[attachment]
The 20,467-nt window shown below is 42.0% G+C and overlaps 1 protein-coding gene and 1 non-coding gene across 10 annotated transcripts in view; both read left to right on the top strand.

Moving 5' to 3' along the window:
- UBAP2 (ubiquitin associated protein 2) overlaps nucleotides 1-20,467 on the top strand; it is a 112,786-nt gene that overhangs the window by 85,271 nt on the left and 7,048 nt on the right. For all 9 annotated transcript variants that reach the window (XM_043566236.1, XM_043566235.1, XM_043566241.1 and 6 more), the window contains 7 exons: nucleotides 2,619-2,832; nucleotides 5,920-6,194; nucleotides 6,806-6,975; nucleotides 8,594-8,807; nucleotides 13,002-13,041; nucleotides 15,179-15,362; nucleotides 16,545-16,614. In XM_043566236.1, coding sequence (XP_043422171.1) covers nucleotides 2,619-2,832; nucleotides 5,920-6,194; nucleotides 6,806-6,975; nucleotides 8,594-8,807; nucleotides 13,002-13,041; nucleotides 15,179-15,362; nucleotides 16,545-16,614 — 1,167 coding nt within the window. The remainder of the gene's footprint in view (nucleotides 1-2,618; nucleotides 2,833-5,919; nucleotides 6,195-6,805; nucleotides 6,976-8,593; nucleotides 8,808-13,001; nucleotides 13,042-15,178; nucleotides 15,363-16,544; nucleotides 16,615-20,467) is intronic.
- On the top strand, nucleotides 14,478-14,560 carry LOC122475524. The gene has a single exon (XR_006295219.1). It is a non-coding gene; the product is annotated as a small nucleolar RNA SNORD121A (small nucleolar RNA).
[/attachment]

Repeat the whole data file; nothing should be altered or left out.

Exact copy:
The 20,467-nt window shown below is 42.0% G+C and overlaps 1 protein-coding gene and 1 non-coding gene across 10 annotated transcripts in view; both read left to right on the top strand.

Moving 5' to 3' along the window:
- UBAP2 (ubiquitin associated protein 2) overlaps nucleotides 1-20,467 on the top strand; it is a 112,786-nt gene that overhangs the window by 85,271 nt on the left and 7,048 nt on the right. For all 9 annotated transcript variants that reach the window (XM_043566236.1, XM_043566235.1, XM_043566241.1 and 6 more), the window contains 7 exons: nucleotides 2,619-2,832; nucleotides 5,920-6,194; nucleotides 6,806-6,975; nucleotides 8,594-8,807; nucleotides 13,002-13,041; nucleotides 15,179-15,362; nucleotides 16,545-16,614. In XM_043566236.1, coding sequence (XP_043422171.1) covers nucleotides 2,619-2,832; nucleotides 5,920-6,194; nucleotides 6,806-6,975; nucleotides 8,594-8,807; nucleotides 13,002-13,041; nucleotides 15,179-15,362; nucleotides 16,545-16,614 — 1,167 coding nt within the window. The remainder of the gene's footprint in view (nucleotides 1-2,618; nucleotides 2,833-5,919; nucleotides 6,195-6,805; nucleotides 6,976-8,593; nucleotides 8,808-13,001; nucleotides 13,042-15,178; nucleotides 15,363-16,544; nucleotides 16,615-20,467) is intronic.
- On the top strand, nucleotides 14,478-14,560 carry LOC122475524. The gene has a single exon (XR_006295219.1). It is a non-coding gene; the product is annotated as a small nucleolar RNA SNORD121A (small nucleolar RNA).